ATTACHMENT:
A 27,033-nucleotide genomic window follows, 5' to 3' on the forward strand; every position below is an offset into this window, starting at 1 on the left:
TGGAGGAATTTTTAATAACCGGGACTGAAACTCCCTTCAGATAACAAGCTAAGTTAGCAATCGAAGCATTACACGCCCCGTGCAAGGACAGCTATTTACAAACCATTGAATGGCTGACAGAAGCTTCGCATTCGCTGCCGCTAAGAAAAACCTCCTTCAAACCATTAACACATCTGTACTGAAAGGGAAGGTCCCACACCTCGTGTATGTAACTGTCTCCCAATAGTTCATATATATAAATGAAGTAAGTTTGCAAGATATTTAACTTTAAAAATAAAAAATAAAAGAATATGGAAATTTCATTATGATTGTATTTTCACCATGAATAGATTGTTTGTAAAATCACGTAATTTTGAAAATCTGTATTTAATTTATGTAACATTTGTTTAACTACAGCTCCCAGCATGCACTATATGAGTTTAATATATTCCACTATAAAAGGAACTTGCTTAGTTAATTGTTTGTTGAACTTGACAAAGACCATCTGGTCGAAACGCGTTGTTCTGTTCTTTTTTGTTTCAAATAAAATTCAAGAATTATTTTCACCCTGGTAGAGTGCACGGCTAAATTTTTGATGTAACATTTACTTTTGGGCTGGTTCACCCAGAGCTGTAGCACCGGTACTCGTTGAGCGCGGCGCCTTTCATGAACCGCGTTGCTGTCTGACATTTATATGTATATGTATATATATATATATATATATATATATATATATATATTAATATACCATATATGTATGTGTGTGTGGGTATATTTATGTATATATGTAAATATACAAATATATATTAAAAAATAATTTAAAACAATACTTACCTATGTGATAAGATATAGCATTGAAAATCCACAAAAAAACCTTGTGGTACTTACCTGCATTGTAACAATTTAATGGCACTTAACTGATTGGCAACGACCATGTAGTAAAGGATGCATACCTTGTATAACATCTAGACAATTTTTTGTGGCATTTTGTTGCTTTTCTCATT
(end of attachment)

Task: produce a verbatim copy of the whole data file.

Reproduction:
A 27,033-nucleotide genomic window follows, 5' to 3' on the forward strand; every position below is an offset into this window, starting at 1 on the left:
TGGAGGAATTTTTAATAACCGGGACTGAAACTCCCTTCAGATAACAAGCTAAGTTAGCAATCGAAGCATTACACGCCCCGTGCAAGGACAGCTATTTACAAACCATTGAATGGCTGACAGAAGCTTCGCATTCGCTGCCGCTAAGAAAAACCTCCTTCAAACCATTAACACATCTGTACTGAAAGGGAAGGTCCCACACCTCGTGTATGTAACTGTCTCCCAATAGTTCATATATATAAATGAAGTAAGTTTGCAAGATATTTAACTTTAAAAATAAAAAATAAAAGAATATGGAAATTTCATTATGATTGTATTTTCACCATGAATAGATTGTTTGTAAAATCACGTAATTTTGAAAATCTGTATTTAATTTATGTAACATTTGTTTAACTACAGCTCCCAGCATGCACTATATGAGTTTAATATATTCCACTATAAAAGGAACTTGCTTAGTTAATTGTTTGTTGAACTTGACAAAGACCATCTGGTCGAAACGCGTTGTTCTGTTCTTTTTTGTTTCAAATAAAATTCAAGAATTATTTTCACCCTGGTAGAGTGCACGGCTAAATTTTTGATGTAACATTTACTTTTGGGCTGGTTCACCCAGAGCTGTAGCACCGGTACTCGTTGAGCGCGGCGCCTTTCATGAACCGCGTTGCTGTCTGACATTTATATGTATATGTATATATATATATATATATATATATATATATATATATTAATATACCATATATGTATGTGTGTGTGGGTATATTTATGTATATATGTAAATATACAAATATATATTAAAAAATAATTTAAAACAATACTTACCTATGTGATAAGATATAGCATTGAAAATCCACAAAAAAACCTTGTGGTACTTACCTGCATTGTAACAATTTAATGGCACTTAACTGATTGGCAACGACCATGTAGTAAAGGATGCATACCTTGTATAACATCTAGACAATTTTTTGTGGCATTTTGTTGCTTTTCTCATT